On October 1, 2017 join us at the Dyslexia Dash as we look to “Make America Read Again”. This family friendly 5K walk/run will take place at English Landing Park. Come walk at your leisure and connect with others in the dyslexia community or run for your best time! We will have music, information booths, snacks and fun! Click here to learn more & register: https://register.enter2run.com/Race/MO/Parkville/DyslexiaDashKC   Educational Therapy Center now has a team for the Dyslexia Dash 5k on October 1st! Feel free to join our team or contribute to our team here:... read more
Making Sense of Dyslexia Event

Making Sense of Dyslexia Event

REGISTER at ksmo.dyslexiaida.org Or eventbrite search “KSMO IDA Making Sense of Dyslexia” • Full day Friday: $125 • Full day IDA Member Discount: $115 • Early Bird Discount prior to March 31st o $100 (non IDA member) o $90 (for IDA Member) • Students with valid ID: $50 *certificate of attendance will be provided Thursday: “Dessert and Dislecksia” Cost: $10 per adult, $5 per child under the age of 18 Complimentary with full day conference fee 5:30: Reception and registration Dessert and access to vendor area included with movie ticket 6:30: Dislecksia: The Movie By Emmy Award winning director, Harvey Hubbell, V 8 p.m. Panel Discussion Panel: Marcia Henry, an adult dyslexic, public school teachers Friday: Full Day conference 8:15 a.m.: Friday Registration and complimentary Continental Breakfast See the flyer for more... read more
House Committee Hearing Notice – Legislative Task Force on Dyslexia

House Committee Hearing Notice – Legislative Task Force on Dyslexia

Lorrie Wolf, Director and Owner at Educational Therapy Center, is serving on the MO Legislative Task Force on Dyslexia.  If anyone is interested in more information on the hearings, please contact the ETC. On Wednesday, November 30, 2016 at 9am in House Hearing Room 7- Will be hearing public testimonies on screening, classroom support and professional development. On Thursday, December 1, 2016 at 8am in House Hearing Room 7 – Will be discussing recommendations.... read more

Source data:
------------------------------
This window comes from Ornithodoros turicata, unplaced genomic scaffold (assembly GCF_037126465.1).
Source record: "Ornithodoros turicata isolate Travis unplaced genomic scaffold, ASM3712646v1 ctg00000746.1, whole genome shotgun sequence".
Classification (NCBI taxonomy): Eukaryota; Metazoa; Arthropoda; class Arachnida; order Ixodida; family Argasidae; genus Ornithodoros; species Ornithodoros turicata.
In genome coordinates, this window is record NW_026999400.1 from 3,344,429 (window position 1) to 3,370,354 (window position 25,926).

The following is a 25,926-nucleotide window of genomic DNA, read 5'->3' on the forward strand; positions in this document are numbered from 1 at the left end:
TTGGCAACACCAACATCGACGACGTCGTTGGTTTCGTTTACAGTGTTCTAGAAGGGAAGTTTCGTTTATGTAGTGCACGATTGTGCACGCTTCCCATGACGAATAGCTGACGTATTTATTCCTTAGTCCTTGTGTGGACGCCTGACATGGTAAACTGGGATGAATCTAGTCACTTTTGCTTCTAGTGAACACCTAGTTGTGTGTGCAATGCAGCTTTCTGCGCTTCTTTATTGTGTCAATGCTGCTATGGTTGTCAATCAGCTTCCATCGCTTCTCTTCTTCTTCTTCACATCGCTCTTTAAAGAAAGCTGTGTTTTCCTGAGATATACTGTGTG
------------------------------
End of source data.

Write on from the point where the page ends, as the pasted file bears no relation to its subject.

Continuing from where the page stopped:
IDA’s Free Webinar Series

IDA’s Free Webinar Series

IDA is offering a webinar series to empower educational professionals and families with knowledge and resources to address the instructional needs of students who have dyslexia and other learning differences. Click here to read... read more
Doughnuts & Dyslexia

Doughnuts & Dyslexia

Come join us for Doughnuts and Dyslexia on Saturday, October 22, 2016 from 9am to 11am at Educational Therapy Center – 171 English Landing, Suite 110, Parkville, MO 64152. Learn more about dyslexia – its challenge and its triumphs and the steps to maximize potential. There will be a panel discussion with dyslexics of various ages. Sponsored by KS/MO IDA and Decoding Dyslexia- MO Questions? Call... read more
Ben Foss is a Successful Dyslexic

Ben Foss is a Successful Dyslexic

Ben Foss is a successful dyslexic and here is his YouTube video on not hiding in shame because of dyslexia. Ben also started a group/website called Headstrong Nation.  Below is the link for surveys of strengths and attitudes.... read more
Step Up Your Writing

Step Up Your Writing

The Educational Therapy Center is offering a summer writing camp during two different months. Four days of small group sessions will focus on improving writing skills. There are two different sessions to choose from or come to both as each will be a bit different. As always at the Educational Therapy Center, multisensory presentations will take the steps from the simplest to the most complex:  Brainstorming and organizing ideas  Visualizing and then expressing your ideas  Writing good sentences that follow the mechanics of grammar and punctuation.  Recognition of parts of speech and their relationships in a good sentence.  Writing games and other fun activities will be part of the sessions.  Organizing for paragraph writing and more. All students must be rising to the 3rd grade or higher. Smaller groupings will be based on abilities and ages. There must be a minimum of four students to hold each session of this camp with a limit of 10. The cost of the writing camp is $200 per student. There is a $50 deposit due at sign-up to hold a slot. The balance is due by June 8 or July 20th. A cancellation made before 30 days prior to the camp will receive a 50% refund of the deposit. Current or former students enrolled at the Educational Therapy Center will be given a 10% discount. Anyone signing up for both sessions will also get a 10% discount. Friends and appropriately aged siblings of Educational Therapy Center students are also welcome. Monday through Thursday, 12:30pm to 3pm June 15-18, 2015 or August 3-6, 2015 Click here to... read more

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Phone: (816) 584-8860
Email: info@etctutoring.org

Educational Therapy Center, LLC | 171 English Landing Dr., Suite 110, Parkville, MO 64152 | Phone: (816) 584-8860